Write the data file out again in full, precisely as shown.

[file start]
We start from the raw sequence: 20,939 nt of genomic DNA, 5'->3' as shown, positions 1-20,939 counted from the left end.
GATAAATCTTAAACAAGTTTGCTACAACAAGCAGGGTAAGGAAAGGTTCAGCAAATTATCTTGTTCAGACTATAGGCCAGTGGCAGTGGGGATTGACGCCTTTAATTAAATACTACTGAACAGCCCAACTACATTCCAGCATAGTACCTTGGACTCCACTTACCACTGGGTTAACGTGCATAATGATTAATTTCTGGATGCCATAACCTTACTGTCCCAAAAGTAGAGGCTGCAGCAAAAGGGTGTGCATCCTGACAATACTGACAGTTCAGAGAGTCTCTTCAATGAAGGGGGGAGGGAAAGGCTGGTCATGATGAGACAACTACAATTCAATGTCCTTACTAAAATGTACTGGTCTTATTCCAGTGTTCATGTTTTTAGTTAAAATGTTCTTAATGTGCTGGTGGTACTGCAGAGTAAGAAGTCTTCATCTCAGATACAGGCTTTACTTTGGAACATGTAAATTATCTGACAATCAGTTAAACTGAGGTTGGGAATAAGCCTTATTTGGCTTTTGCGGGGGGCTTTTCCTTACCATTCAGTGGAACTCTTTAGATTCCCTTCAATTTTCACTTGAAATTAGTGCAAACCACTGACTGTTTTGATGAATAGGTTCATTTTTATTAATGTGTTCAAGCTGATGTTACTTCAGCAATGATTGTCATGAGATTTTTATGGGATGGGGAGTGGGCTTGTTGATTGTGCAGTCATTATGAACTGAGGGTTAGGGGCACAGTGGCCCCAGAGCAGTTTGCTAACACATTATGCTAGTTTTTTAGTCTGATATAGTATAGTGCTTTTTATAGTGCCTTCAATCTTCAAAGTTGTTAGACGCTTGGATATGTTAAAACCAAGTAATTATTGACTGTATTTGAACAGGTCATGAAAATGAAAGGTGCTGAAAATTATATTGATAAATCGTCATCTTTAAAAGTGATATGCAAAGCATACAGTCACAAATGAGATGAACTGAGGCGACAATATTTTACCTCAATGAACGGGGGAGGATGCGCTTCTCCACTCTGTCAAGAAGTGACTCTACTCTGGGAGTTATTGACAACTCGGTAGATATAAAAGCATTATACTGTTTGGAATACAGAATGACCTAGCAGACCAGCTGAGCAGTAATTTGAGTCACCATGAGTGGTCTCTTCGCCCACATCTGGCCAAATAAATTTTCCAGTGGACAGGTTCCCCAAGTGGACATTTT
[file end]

We start from the raw sequence: 20,939 nt of genomic DNA, 5'->3' as shown, positions 1-20,939 counted from the left end.
GATAAATCTTAAACAAGTTTGCTACAACAAGCAGGGTAAGGAAAGGTTCAGCAAATTATCTTGTTCAGACTATAGGCCAGTGGCAGTGGGGATTGACGCCTTTAATTAAATACTACTGAACAGCCCAACTACATTCCAGCATAGTACCTTGGACTCCACTTACCACTGGGTTAACGTGCATAATGATTAATTTCTGGATGCCATAACCTTACTGTCCCAAAAGTAGAGGCTGCAGCAAAAGGGTGTGCATCCTGACAATACTGACAGTTCAGAGAGTCTCTTCAATGAAGGGGGGAGGGAAAGGCTGGTCATGATGAGACAACTACAATTCAATGTCCTTACTAAAATGTACTGGTCTTATTCCAGTGTTCATGTTTTTAGTTAAAATGTTCTTAATGTGCTGGTGGTACTGCAGAGTAAGAAGTCTTCATCTCAGATACAGGCTTTACTTTGGAACATGTAAATTATCTGACAATCAGTTAAACTGAGGTTGGGAATAAGCCTTATTTGGCTTTTGCGGGGGGCTTTTCCTTACCATTCAGTGGAACTCTTTAGATTCCCTTCAATTTTCACTTGAAATTAGTGCAAACCACTGACTGTTTTGATGAATAGGTTCATTTTTATTAATGTGTTCAAGCTGATGTTACTTCAGCAATGATTGTCATGAGATTTTTATGGGATGGGGAGTGGGCTTGTTGATTGTGCAGTCATTATGAACTGAGGGTTAGGGGCACAGTGGCCCCAGAGCAGTTTGCTAACACATTATGCTAGTTTTTTAGTCTGATATAGTATAGTGCTTTTTATAGTGCCTTCAATCTTCAAAGTTGTTAGACGCTTGGATATGTTAAAACCAAGTAATTATTGACTGTATTTGAACAGGTCATGAAAATGAAAGGTGCTGAAAATTATATTGATAAATCGTCATCTTTAAAAGTGATATGCAAAGCATACAGTCACAAATGAGATGAACTGAGGCGACAATATTTTACCTCAATGAACGGGGGAGGATGCGCTTCTCCACTCTGTCAAGAAGTGACTCTACTCTGGGAGTTATTGACAACTCGGTAGATATAAAAGCATTATACTGTTTGGAATACAGAATGACCTAGCAGACCAGCTGAGCAGTAATTTGAGTCACCATGAGTGGTCTCTTCGCCCACATCTGGCCAAATAAATTTTCCAGTGGACAGGTTCCCCAAGTGGACATTTT